The Conference on Computer Vision and Pattern Recognition (CVPR) held its 2021 Workshop on Autonomous Driving (WAD) virtually and Tesla’s Senior Director of AI, Andrej Karpathy, was one of many keynote speakers. The video is a bit over 8 hours, but you can listen to Karpathy’s part starting right here.
In the video, Karpathy talks about some of the things Tesla has been up to for the last few months. He dives in with a few slides that demonstrate the importance of Tesla’s work in autonomy. Karpathy noted that we are in “bad shape when it comes to transportation in society,” referring to the fact that these vehicles made from metal are traveling pretty quickly with high kinetic energy while being controlled by humans — or, as he described it, being controlled by meat.
The first slide, “Meat computer use in today’s transportation,” gives several quick facts:
- In tight control loop with 1ton objects at 80 mph.
- 250ms reaction latency.
- Has to turn head, use mirrors for situational awareness.
- Keeps checking Instagram.
- Every day less than 3,700 people are killed globally in automotive accidents.
- Capable of poetry but solving the line following the problem.
- Cost of transportation is high.
“And really fundamentally what it comes down to is people are really not good at driving. They get into a lot of trouble — in accidents. They don’t want to drive and also in terms of economics, we are involving people in transportation. And of course, we’d like to automate transportation and really reap the benefits of that automation as a society.”
He noted that it should be possible to replace a meat computer with a silicon computer while getting a lot of benefits out of it in terms of safety and convenience. Some of those benefits are presented in the slide he shared on this. They are as follows:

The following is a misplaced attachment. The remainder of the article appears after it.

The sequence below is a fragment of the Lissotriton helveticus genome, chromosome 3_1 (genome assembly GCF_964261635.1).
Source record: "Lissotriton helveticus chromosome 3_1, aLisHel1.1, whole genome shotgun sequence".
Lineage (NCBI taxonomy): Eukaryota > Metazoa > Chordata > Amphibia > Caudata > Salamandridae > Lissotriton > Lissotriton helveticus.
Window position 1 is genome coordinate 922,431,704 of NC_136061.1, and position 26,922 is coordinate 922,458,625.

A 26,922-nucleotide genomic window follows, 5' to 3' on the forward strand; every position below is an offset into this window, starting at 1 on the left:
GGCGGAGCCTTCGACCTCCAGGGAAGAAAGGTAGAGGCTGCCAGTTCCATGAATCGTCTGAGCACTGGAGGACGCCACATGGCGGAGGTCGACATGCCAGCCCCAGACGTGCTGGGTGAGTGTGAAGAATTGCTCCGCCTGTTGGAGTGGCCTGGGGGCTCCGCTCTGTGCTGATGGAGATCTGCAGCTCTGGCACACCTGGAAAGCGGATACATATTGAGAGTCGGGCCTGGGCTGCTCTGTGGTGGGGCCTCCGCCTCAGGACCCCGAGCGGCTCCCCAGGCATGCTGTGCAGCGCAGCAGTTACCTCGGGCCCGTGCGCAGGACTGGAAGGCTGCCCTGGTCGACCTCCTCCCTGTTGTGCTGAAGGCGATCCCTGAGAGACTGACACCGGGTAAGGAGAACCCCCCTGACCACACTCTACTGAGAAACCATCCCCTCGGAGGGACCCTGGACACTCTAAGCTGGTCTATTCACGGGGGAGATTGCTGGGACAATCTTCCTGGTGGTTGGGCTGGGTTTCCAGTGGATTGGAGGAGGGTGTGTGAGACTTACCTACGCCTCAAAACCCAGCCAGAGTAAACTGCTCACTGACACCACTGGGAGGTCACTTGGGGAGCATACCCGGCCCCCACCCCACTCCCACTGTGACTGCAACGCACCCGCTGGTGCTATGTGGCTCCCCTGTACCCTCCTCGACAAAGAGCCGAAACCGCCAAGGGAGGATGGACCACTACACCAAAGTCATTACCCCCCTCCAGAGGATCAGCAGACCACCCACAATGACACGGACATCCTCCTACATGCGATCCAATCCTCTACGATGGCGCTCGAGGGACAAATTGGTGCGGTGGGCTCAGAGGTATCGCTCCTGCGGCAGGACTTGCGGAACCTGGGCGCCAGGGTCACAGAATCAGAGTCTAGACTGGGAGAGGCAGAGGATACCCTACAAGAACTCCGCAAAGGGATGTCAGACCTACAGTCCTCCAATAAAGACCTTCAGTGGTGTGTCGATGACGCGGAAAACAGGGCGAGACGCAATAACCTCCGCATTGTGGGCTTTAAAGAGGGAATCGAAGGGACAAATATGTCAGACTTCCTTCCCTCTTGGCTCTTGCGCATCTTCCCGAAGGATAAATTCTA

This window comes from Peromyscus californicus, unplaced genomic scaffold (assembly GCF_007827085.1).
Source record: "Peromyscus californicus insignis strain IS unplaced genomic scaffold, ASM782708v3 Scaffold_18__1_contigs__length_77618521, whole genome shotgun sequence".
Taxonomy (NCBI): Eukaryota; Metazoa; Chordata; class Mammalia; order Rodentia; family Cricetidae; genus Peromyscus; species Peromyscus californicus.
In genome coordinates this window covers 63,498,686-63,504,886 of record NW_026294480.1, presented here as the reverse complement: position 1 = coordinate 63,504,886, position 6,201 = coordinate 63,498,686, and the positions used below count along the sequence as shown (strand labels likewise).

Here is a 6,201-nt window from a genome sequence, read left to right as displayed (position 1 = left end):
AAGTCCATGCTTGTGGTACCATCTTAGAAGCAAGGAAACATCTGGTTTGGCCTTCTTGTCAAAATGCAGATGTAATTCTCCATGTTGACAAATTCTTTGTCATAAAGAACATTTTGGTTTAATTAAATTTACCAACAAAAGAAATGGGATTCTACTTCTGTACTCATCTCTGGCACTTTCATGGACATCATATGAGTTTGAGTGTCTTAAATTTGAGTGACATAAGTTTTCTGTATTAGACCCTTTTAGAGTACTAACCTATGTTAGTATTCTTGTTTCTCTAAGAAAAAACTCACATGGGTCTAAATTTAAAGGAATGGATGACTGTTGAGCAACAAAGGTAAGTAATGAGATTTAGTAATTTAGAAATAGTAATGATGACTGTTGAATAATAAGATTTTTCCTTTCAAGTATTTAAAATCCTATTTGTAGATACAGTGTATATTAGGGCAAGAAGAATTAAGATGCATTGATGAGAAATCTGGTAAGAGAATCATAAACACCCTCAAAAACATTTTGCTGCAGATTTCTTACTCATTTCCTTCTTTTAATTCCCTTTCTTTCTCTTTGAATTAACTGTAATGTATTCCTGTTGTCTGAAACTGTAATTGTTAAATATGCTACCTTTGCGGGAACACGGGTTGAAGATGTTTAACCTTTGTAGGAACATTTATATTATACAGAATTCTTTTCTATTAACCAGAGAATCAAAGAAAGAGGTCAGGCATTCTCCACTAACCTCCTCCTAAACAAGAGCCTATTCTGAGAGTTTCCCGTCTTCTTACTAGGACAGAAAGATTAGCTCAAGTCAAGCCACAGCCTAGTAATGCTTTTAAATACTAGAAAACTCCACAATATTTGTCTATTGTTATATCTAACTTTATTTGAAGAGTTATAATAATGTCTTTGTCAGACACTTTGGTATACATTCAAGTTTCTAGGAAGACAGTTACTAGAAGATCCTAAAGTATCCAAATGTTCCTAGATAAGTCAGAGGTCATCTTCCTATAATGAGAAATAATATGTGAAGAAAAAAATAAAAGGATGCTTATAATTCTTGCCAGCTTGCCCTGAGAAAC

- In tight control loop with 1ton objects at 80 mph.
- <<100ms reaction latency.
- 360-degree awareness.
- Fully attentive.
- Deaths resulting from accidents are dramatically reduced.
- Solving the line following the problem–alleviated
- Cost of transportation substantially decreases.
“Silicon computers have significantly lower latencies, they have 360 situational awareness, they are fully attentive and never check their Instagram and alleviate all of the issues that I presented.”
Karpathy pulled up a frame from iRobot and noted that this feature is something that many have looked forward to. In this particular scene, Will Smith was about to drive a car manually and the other person was shocked that he was using his hands to drive.
“I think this is not very far from truth and this movie is taking place in 2035. So I think by then — actually think this is a pretty prescient prediction.”
What Is Unique About Tesla And Its Approach To Autonomy?
Karpathy explained what he thought was unique about Tesla and the company’s approach to autonomy.
“We take a very incremental approach towards this problem. So, in particular, we already have customers with the Autopilot package and we have millions of cars and the Autopilot software is always running and providing active safety features and, of course, the Autopilot functionality. So we provide additional safety and convenience to our customers today, and also the team is working on Full Self-Driving capability.”
Karpathy also showed some of the value today that Tesla is providing. In the call, he showed a video demonstrating automatic emergency braking. The driver was going through an intersection when a pedestrian kind of showed up out of the blue. The car saw the pedestrian and object detection kicked in, slamming on the brakes to avoid a collision.
The next demonstration was an example of a traffic control warning which showed that the driver was distracted. They were probably checking their Instagram. Not only were they distracted, but they didn’t brake for the traffic lights ahead. The car sees that the traffic lights are red, so it beeps and the driver starts slowing.
The next two videos are examples of pedal misapplication mitigation (PMM). In the first example, the driver is parking and trying to turn. However, they make a mistake and floor the accelerator instead of braking. The system kicks in, sees the pedestrians, and slams on the brakes.